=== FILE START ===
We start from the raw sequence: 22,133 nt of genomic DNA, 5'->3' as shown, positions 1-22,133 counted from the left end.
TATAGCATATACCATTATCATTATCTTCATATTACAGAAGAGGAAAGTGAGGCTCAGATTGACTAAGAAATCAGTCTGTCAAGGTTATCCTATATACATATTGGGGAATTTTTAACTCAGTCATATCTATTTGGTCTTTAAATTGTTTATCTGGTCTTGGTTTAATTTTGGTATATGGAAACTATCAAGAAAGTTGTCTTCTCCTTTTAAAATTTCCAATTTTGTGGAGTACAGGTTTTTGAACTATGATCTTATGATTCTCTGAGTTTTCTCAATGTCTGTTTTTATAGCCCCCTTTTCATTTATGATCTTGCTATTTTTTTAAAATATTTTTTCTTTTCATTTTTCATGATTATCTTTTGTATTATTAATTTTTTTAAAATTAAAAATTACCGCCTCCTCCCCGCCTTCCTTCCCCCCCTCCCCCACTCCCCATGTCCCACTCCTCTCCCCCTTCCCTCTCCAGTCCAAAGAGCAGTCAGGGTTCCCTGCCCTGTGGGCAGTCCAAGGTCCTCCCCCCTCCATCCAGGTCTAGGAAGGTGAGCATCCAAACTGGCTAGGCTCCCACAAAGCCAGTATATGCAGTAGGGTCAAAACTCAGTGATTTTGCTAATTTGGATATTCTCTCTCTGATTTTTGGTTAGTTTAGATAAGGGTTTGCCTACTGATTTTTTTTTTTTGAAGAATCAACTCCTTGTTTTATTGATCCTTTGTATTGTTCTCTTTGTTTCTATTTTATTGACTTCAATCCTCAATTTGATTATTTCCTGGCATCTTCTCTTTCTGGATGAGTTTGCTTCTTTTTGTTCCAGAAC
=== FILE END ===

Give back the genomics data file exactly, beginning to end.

We start from the raw sequence: 22,133 nt of genomic DNA, 5'->3' as shown, positions 1-22,133 counted from the left end.
TATAGCATATACCATTATCATTATCTTCATATTACAGAAGAGGAAAGTGAGGCTCAGATTGACTAAGAAATCAGTCTGTCAAGGTTATCCTATATACATATTGGGGAATTTTTAACTCAGTCATATCTATTTGGTCTTTAAATTGTTTATCTGGTCTTGGTTTAATTTTGGTATATGGAAACTATCAAGAAAGTTGTCTTCTCCTTTTAAAATTTCCAATTTTGTGGAGTACAGGTTTTTGAACTATGATCTTATGATTCTCTGAGTTTTCTCAATGTCTGTTTTTATAGCCCCCTTTTCATTTATGATCTTGCTATTTTTTTAAAATATTTTTTCTTTTCATTTTTCATGATTATCTTTTGTATTATTAATTTTTTTAAAATTAAAAATTACCGCCTCCTCCCCGCCTTCCTTCCCCCCCTCCCCCACTCCCCATGTCCCACTCCTCTCCCCCTTCCCTCTCCAGTCCAAAGAGCAGTCAGGGTTCCCTGCCCTGTGGGCAGTCCAAGGTCCTCCCCCCTCCATCCAGGTCTAGGAAGGTGAGCATCCAAACTGGCTAGGCTCCCACAAAGCCAGTATATGCAGTAGGGTCAAAACTCAGTGATTTTGCTAATTTGGATATTCTCTCTCTGATTTTTGGTTAGTTTAGATAAGGGTTTGCCTACTGATTTTTTTTTTTTGAAGAATCAACTCCTTGTTTTATTGATCCTTTGTATTGTTCTCTTTGTTTCTATTTTATTGACTTCAATCCTCAATTTGATTATTTCCTGGCATCTTCTCTTTCTGGATGAGTTTGCTTCTTTTTGTTCCAGAAC